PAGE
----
More telephone scams plague Rossland, region

Fraud artists are trying to trick people out of personal information by posing as representatives of well-known companies.

There are other telephone scams circulating in the Rossland area with greater frequency.

Fraud artists are trying to trick people out of personal information by posing as representatives of Telus, or other well-known companies, offering free trips or other prizes.

The fraudsters ‘spoof’ their caller IDs, using specialized Internet services to create false phone numbers to make it appear they are calling from a local number, when they are likely calling from offshore.

People who provide personal information to fraudsters could suffer identity theft or other fraud. Personal information includes names, addresses, birthdates, account numbers, passwords, credit card numbers, etc.

People are being asked by the RCMP not give out personal information—simply hang up when scammers call.

If you are unsure about the legitimacy of an email or phone call and believe you may have given personal information to a scam artist and need assistance securing your Telus account, please call Telus fraud management at 1-877-567-2062.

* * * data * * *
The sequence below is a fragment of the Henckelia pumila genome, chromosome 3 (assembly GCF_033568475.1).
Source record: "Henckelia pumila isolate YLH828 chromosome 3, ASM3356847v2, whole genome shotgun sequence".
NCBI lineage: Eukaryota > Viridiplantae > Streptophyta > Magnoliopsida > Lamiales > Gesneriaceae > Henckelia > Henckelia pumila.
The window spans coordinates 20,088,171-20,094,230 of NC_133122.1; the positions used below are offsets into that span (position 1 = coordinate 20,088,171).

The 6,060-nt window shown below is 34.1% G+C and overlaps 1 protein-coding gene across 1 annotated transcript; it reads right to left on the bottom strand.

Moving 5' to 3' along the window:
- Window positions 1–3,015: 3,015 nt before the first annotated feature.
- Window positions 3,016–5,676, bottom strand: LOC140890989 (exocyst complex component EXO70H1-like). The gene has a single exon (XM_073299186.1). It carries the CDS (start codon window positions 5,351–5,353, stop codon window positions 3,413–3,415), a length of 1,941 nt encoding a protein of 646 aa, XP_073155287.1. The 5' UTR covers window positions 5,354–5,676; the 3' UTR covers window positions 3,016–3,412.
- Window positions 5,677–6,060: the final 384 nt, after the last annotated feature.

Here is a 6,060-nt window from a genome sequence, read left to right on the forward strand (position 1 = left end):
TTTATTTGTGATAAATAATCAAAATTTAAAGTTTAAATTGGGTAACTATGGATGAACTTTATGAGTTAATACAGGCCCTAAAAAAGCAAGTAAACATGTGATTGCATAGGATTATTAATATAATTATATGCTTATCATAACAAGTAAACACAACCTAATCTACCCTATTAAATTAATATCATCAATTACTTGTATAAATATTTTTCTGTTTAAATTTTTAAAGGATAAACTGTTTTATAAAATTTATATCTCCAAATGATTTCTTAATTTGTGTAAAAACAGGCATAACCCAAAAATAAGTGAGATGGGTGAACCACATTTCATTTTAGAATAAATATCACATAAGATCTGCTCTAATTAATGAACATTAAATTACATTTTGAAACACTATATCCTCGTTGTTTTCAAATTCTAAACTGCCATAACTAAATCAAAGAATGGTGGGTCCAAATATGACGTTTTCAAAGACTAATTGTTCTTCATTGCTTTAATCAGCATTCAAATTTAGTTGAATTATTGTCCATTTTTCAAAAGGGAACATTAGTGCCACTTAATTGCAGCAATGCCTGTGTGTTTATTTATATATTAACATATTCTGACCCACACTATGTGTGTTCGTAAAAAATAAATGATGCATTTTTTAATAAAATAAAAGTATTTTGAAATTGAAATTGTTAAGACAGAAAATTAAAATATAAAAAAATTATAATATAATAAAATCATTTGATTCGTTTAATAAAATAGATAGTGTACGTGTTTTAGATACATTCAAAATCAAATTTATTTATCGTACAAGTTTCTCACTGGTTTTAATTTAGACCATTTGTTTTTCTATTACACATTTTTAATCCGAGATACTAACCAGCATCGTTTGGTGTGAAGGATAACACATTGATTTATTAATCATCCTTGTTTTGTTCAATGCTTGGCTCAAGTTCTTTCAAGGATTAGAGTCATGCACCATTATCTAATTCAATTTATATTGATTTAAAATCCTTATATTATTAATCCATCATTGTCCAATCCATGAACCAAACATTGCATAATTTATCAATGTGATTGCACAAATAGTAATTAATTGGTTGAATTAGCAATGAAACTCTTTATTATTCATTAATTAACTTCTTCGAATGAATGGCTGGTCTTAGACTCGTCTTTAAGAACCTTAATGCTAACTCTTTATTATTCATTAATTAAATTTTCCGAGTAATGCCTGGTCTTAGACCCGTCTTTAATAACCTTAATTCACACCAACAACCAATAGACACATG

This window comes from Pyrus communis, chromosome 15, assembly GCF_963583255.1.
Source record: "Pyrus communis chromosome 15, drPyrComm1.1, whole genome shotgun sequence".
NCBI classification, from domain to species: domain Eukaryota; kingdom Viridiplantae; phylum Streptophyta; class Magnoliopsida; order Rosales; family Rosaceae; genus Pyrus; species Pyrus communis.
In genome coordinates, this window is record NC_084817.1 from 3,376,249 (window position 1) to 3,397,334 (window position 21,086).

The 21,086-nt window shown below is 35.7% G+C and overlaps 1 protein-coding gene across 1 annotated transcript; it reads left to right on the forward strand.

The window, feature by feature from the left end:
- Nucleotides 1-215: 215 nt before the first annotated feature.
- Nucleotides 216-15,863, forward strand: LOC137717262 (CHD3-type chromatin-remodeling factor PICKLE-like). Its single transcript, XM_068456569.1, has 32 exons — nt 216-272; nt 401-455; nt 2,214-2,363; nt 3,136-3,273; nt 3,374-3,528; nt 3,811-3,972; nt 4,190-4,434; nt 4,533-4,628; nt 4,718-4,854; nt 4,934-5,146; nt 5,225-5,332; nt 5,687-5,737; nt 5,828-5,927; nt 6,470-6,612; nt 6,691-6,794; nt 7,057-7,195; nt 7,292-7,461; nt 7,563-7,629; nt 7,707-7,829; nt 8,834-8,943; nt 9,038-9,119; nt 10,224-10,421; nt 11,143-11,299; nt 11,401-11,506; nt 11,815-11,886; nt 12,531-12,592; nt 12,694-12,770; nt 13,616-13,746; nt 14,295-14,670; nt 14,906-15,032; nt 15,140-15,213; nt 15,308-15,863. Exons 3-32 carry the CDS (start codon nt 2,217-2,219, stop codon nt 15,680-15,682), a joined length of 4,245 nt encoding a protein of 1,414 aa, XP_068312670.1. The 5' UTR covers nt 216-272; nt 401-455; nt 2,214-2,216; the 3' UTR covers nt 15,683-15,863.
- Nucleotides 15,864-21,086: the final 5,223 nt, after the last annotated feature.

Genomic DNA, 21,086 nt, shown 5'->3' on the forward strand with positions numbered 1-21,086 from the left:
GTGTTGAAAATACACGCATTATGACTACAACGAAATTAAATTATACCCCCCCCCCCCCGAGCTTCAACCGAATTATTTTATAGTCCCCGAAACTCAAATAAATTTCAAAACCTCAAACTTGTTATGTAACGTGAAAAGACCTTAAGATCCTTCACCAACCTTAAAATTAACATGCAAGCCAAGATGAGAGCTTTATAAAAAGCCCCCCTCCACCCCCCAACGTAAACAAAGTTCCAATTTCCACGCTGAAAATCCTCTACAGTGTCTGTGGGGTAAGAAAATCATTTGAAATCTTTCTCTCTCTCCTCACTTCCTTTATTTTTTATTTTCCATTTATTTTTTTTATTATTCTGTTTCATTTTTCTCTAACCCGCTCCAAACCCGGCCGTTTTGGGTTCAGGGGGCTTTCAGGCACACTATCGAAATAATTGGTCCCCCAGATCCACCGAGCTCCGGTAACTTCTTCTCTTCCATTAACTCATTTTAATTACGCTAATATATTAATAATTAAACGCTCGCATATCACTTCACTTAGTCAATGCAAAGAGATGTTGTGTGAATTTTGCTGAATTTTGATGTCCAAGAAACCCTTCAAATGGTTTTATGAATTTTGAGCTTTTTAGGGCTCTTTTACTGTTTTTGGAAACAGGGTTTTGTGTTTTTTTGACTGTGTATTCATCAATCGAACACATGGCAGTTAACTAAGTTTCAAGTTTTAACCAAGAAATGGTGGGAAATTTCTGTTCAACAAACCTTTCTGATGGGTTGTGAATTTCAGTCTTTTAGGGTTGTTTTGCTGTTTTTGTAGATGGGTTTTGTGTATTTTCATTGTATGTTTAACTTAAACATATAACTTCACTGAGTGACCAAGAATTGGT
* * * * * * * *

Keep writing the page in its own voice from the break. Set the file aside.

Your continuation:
For additional information about email and phone fraud, please visit www.telus.com/scams or the RCMP at http://www.rcmp-grc.gc.ca/scams-fraudes/index-eng.htm.

To lodge a complaint or request more information, please contact the Canadian Anti-Fraud Centre toll-free at 1-888-495-8501 or the Competition Bureau toll-free at 1-800-348-5358.

From the Trail and District RCMP detachment

A typical scenario is a grandparent will receive a phone call from a scammer claiming to be one of his or her grandchildren.

The caller says they are in some kind of trouble and need money immediately. They claim to have been in a car accident or having trouble returning home from a foreign country or in need on bail money.

The caller will ask you questions in order to get you to volunteer information and there may be a second scammer involved claiming to be the police or a lawyer.  They will ask you to send money through a wire transfer company.

Ways to protect yourself

Remember that the scammer is counting on you to act quickly to help your loves ones.

Never send money to someone you don’t know and verify the person’s identity and validity of the story before you take any steps to help.

Ask the caller questions only you and your loved one would know the answers to.  Call the childs parents to verify the story.

Don’t give out personal information to the caller.

Ask yourself.” Does the caller’s story make sense?”

Report scams to your local police as well as the Canadian Anti- Fraud Centre at 1-888-495-8501, or www.antifraudcentre.ca.

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